Japan’s defense budget for the next fiscal year is likely to top 5 trillion yen ($40.8 billion) for the first time ever, according to media reports. The budget, which is expected to be finalized later this month, will provide the Shinzo Abe-led government a significant boost toward strengthening the role of its armed forces -- a sensitive issue for its neighbors China and South Korea because of the aggression they faced during World War II.

The defense budget also includes additional funding for the government’s plan to build a controversial U.S. military base in the southern island of Okinawa -- a plan that has faced significant opposition from locals. According to a report by Nikkei Asian Review, the budget allocation for the planned base in Okinawa is expected to climb significantly from last fiscal year’s 142.6 billion yen ($1.1 billion).

The planned increase in the defense budget comes amid an ongoing territorial dispute between Japan and China in the East China Sea. At the center of the long-standing dispute is a cluster of eight uninhabited islands, known by China as Diaoyu and by Japan as Senkaku. Both countries lay claim to the islands as the waters in the region offer rich fishing grounds and are thought to contain oil deposits.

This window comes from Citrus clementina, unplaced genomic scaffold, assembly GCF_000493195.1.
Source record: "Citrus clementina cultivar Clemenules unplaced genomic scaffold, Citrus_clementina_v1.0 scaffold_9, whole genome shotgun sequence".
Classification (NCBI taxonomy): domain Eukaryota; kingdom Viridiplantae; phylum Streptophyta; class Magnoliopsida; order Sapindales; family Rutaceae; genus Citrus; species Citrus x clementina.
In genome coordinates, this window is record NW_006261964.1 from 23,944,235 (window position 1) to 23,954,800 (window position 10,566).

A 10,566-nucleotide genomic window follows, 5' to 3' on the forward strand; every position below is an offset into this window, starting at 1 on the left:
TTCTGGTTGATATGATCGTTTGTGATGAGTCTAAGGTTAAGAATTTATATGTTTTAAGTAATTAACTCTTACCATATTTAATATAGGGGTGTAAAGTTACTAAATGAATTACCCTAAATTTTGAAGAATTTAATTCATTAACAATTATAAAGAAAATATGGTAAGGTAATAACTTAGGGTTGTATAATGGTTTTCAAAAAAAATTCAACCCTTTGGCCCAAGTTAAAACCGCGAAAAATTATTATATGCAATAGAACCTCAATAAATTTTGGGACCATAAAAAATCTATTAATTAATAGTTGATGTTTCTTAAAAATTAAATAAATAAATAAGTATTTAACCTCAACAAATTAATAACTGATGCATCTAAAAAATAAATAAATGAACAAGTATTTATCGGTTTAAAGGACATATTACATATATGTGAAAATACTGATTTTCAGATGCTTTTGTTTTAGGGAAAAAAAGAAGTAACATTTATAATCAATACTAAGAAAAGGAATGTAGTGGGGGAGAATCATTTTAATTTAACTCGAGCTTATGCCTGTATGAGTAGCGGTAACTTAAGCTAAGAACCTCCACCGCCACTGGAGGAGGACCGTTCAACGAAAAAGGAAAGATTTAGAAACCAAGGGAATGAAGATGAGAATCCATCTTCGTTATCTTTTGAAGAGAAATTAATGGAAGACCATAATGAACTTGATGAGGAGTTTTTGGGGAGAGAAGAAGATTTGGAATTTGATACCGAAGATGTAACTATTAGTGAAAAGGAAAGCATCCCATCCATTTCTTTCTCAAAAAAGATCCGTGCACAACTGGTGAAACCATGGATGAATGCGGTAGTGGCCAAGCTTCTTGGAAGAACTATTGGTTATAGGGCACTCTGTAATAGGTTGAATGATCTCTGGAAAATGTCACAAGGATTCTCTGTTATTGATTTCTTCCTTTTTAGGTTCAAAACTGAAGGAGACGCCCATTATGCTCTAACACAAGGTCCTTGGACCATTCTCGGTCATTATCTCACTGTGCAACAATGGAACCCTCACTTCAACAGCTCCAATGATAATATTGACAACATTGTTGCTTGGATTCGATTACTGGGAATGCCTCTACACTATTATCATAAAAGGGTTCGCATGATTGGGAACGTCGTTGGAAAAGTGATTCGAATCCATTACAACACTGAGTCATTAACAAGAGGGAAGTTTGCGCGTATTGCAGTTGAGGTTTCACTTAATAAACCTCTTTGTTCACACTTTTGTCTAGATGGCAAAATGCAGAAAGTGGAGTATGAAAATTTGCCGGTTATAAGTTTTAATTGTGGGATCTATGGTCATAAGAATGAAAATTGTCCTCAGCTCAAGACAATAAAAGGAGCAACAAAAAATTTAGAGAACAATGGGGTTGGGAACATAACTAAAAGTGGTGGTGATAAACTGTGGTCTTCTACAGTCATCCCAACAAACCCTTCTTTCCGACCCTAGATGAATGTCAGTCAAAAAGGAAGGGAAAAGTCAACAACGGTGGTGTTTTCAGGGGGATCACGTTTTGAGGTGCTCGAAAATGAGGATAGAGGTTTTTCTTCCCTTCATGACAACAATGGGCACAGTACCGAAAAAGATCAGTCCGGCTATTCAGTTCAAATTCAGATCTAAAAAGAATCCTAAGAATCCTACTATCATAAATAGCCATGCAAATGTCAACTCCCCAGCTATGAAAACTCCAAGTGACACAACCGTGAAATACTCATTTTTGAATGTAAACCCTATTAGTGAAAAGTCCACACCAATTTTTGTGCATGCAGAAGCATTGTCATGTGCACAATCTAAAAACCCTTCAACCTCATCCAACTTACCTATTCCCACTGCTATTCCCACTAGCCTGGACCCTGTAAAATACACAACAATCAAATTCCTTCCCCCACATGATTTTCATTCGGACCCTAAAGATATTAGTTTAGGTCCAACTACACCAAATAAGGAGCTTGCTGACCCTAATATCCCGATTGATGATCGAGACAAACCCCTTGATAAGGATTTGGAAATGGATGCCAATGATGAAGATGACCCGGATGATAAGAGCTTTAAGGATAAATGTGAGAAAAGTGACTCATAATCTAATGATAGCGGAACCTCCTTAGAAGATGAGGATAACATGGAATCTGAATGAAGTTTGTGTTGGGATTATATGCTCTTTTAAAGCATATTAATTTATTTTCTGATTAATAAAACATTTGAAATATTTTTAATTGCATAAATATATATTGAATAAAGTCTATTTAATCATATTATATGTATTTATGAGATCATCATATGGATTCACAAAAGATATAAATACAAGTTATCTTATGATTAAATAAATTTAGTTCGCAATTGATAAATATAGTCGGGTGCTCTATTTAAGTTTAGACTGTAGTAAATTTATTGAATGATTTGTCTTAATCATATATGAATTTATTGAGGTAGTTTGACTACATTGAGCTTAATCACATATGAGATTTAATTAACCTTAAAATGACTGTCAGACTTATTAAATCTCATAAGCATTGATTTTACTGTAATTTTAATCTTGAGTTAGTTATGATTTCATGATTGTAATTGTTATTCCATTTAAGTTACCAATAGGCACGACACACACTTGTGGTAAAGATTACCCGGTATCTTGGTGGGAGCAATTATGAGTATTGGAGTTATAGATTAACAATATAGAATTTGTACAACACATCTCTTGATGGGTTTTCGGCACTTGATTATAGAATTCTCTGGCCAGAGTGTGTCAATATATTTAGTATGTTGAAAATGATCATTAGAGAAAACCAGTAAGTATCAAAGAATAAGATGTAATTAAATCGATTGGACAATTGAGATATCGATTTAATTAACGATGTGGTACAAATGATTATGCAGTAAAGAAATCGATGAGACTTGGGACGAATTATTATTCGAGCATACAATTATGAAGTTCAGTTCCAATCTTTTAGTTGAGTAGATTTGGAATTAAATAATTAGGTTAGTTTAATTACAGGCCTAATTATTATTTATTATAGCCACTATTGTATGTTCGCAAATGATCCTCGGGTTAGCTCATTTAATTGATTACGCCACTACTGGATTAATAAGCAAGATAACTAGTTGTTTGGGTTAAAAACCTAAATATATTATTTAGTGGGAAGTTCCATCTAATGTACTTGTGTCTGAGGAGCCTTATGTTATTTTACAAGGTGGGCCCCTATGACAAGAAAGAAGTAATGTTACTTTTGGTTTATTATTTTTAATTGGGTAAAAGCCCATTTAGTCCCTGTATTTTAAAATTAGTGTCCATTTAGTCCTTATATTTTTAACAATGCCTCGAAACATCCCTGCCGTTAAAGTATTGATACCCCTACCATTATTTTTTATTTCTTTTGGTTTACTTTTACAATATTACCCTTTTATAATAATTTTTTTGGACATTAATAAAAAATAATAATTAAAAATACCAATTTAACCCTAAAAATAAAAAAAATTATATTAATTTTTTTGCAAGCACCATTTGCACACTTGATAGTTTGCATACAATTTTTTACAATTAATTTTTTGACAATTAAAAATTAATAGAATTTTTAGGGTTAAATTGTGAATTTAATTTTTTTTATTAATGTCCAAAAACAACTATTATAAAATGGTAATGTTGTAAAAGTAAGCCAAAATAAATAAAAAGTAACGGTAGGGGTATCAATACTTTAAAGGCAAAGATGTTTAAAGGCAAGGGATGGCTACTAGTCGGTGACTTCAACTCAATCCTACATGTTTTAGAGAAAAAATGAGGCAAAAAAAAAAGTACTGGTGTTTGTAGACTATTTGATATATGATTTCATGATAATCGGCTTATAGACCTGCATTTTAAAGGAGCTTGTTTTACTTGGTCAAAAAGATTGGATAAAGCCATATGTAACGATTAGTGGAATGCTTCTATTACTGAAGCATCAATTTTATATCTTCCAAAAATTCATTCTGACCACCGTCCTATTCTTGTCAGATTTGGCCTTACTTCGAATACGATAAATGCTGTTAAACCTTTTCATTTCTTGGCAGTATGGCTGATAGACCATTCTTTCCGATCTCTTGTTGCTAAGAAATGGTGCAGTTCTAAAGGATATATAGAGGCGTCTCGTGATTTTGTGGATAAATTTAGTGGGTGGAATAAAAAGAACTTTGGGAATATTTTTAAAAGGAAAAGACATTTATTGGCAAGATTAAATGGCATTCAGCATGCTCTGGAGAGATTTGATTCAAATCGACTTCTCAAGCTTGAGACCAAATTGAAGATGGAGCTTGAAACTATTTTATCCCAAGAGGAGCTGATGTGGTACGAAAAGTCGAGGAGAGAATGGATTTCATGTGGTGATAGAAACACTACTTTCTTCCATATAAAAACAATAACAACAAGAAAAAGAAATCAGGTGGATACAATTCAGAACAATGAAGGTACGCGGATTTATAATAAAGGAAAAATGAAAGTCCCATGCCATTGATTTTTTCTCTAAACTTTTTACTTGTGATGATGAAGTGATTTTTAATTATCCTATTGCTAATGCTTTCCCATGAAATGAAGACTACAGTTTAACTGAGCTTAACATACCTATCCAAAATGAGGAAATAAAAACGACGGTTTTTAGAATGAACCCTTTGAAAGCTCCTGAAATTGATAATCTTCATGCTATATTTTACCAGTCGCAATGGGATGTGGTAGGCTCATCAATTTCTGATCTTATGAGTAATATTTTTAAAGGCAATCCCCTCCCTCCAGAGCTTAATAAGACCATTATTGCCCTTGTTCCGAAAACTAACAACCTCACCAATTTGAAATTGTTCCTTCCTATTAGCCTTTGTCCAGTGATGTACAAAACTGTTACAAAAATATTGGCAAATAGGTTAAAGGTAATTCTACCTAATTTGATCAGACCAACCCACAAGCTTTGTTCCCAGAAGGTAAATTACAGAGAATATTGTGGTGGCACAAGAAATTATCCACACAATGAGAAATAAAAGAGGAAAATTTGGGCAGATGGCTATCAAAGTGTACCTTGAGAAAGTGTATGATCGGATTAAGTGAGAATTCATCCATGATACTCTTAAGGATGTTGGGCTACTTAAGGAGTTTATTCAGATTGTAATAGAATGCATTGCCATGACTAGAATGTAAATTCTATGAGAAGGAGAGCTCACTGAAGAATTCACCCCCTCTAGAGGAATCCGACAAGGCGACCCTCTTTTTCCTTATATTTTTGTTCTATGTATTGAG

Faced with increased Chinese military activities in the region in recent months, Japan’s defense ministry is believed to have sought additional funds to fortify the island chain. If the budget is approved, it would be the fourth consecutive rise in defense spending since Abe took office in December 2012.

Under Abe’s leadership, Japan has witnessed a dramatic policy shift from its post-war pacifism. Currently, under Article 9 of Japan’s constitution -- which came into effect after World War II -- Japan renounced war “as a sovereign right of the nation.” However, in July last year, the country ended the ban on exercising “collective self-defense,” and earlier this year, in September, the country’s parliament voted into law the defense policy shift that could allow its troops to fight overseas for the first time since 1945.